The Mercedes-Benz Sprinter is ready to go to work!
The subject of this review is a vehicle you won’t see me recommending to those that need something nice to haul the family around or use as a commuter vehicle. But – if you own a business and need a vehicle to haul cargo and/or tools around, or need a passenger van, well then read on, as the Mercedes-Benz Sprinter should be on your radar.
Considered as the leader of cargo and passenger vans, the Sprinter is available in many ways. As a cargo van, it features 2 seats and a large cargo bay; as a crew van, it gains a bench seat for 5-passengers, and as a passenger van it can carry up to 15 people. All are available in either a 144-inch or 170-inch wheelbase and with either a standard roof or a high roof. And depending on the type of work, the Sprinter can be had in regular 1500 and 2500 models as well as heavy-duty 3500 and 4500 models. In all, the Sprinter is offered in 21 different configurations as a cargo van and 10 configurations as a passenger van. The Sprinter that Mercedes-Benz had me last week was a 144-inch cargo van 2500 version.
Climb inside the cab of the Sprinter and a simplistic, yet still Mercedes-Benz like interior can be found. From the instrument panel to the radio and A/C controls, the quality of the interior is quite high. Cupholders and storage bins are everywhere.
Access to the cargo area can be done in a number of ways. From the sides of the vehicle, there are big sliding doors that gives you a nice wide opening to load cargo inside (the passenger sliding door is standard, the driver’s is a $900 option). And from the rear, there are barn-style doors for easy entry. Once inside the cargo area, you can practically play basketball in the Sprinter – with high ceilings and plenty of room. Fixed sunroofs help light up the area, as well as a few LED lights.
On the road, the Sprinter is a surprisingly easy driver. The turning radius is tight, and the steering is nicely weighted. The tester was equipped with many of the latest electronic driving aids and safety features like blind-spot assistance, lane-keep assist, adaptive cruise control, 360-degree camera, and traffic sign recognition. After just a few short miles in the Sprinter, I was thankful to have them all.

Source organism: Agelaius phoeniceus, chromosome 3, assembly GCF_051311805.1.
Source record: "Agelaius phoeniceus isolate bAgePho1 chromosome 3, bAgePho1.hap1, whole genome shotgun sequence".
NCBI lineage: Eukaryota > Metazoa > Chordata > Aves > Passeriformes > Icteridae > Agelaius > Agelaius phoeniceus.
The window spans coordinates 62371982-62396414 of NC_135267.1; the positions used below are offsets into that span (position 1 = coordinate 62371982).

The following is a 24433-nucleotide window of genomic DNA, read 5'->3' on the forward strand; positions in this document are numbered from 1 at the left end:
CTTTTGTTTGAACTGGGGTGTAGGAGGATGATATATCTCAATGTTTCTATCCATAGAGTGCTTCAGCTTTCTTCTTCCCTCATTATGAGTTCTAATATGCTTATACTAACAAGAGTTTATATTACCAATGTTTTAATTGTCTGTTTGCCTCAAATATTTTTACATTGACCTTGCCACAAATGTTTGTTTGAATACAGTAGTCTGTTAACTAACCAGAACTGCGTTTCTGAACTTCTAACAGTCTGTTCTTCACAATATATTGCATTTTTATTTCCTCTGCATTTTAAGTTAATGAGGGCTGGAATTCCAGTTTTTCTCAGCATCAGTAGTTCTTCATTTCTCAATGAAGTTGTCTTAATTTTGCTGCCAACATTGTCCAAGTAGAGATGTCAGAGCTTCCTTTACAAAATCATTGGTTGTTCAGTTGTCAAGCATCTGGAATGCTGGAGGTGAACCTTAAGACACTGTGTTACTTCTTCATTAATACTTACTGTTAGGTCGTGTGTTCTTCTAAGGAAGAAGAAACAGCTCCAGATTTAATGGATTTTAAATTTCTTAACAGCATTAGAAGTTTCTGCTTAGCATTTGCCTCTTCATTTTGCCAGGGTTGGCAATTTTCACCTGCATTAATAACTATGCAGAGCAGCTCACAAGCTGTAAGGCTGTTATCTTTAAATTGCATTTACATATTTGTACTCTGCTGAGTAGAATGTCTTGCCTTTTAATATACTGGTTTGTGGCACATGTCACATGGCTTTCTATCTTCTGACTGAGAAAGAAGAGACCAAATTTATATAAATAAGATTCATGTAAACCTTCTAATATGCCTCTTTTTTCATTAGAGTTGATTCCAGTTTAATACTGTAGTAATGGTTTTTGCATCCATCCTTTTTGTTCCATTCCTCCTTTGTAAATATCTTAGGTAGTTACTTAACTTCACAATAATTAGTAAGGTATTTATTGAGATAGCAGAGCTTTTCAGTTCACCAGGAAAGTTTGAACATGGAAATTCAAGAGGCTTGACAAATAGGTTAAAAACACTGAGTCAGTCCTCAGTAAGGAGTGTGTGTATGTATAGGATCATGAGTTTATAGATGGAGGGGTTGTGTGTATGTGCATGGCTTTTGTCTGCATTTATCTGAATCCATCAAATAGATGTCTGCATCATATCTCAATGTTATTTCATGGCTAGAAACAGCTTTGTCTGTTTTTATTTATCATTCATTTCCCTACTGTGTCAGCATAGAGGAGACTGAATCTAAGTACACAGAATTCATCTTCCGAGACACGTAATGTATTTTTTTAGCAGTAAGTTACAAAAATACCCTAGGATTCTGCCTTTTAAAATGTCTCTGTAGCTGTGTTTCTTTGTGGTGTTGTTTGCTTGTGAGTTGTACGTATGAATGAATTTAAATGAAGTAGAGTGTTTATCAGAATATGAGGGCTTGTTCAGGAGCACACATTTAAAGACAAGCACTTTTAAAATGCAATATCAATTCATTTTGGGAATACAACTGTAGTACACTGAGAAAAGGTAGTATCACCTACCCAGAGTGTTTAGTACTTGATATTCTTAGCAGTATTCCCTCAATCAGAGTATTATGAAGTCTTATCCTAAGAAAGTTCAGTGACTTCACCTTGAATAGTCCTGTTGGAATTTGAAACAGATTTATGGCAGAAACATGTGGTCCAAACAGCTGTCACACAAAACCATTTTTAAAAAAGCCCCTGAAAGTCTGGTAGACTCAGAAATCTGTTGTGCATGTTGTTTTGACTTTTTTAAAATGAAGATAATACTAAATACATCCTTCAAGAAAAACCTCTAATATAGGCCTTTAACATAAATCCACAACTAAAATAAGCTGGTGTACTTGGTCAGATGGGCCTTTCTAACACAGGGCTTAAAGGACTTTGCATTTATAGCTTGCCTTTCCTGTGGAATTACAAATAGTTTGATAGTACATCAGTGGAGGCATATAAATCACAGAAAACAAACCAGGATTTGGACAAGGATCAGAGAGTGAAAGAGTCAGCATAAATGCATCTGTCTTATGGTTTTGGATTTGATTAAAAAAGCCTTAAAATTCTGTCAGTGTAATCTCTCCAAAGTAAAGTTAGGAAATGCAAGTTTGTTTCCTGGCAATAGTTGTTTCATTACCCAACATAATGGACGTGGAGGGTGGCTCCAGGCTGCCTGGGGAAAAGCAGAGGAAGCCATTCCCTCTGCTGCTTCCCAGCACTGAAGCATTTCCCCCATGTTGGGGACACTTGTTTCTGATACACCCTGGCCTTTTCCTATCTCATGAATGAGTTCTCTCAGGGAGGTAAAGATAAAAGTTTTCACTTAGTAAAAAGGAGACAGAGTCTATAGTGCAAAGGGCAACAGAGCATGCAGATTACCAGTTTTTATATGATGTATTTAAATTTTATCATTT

Powering the Sprinter is a turbocharged 2.0-liter four-cylinder gas engine (188 horsepower, 258 lb-ft of torque) paired with a nine-speed automatic transmission. Optional on 2500 models and standard on 3500 and 4500 models is a 3.0-liter turbodiesel V6 (it also makes 188 horsepower but with 325 lb-ft of torque) paired with a seven-speed automatic transmission. The tester has the base four-cylinder, and while I was surprised such a small engine would make it into such a large vehicle, I was also equally surprised on how well it performed. In my short time driving the Sprinter, it has never felt low on power and easily and quickly hits speed limit speeds. And it does so without any fuss or noise – the powertrain is very smooth and quiet.
The chassis, on the other hand is a bit noisy. It sure feels solid, but the empty Sprinter seems to make all sorts of squeaks and rattles – and when empty, there is a sense of hollowness inside. In all fairness, this is a truck meant for work, so those noises sometimes just come with the territory.
Obviously the Sprinter is not a vehicle for your average family. But for the entrepreneur or small business owner, it’s perfect. Whether it’s set up for cargo or passengers, the Sprinter is made to go to work – and it does. Prices for the Sprinter start at $34,000.
– Christopher A. Randazzo
By The Numbers:
Mercedes-Benz Sprinter 2500 Cargo Van 144
Base Price: $34,900.00
Price as Tested: $55,833.00
Layout: front-engine / rear-wheel drive
Engine: 2.0 turbocharged 4-cylinder
Transmission: 9-speed automatic
Horsepower: 188 hp
Torque: 258 lb-ft
Note: Review and specifications are based off of a 2019 model.
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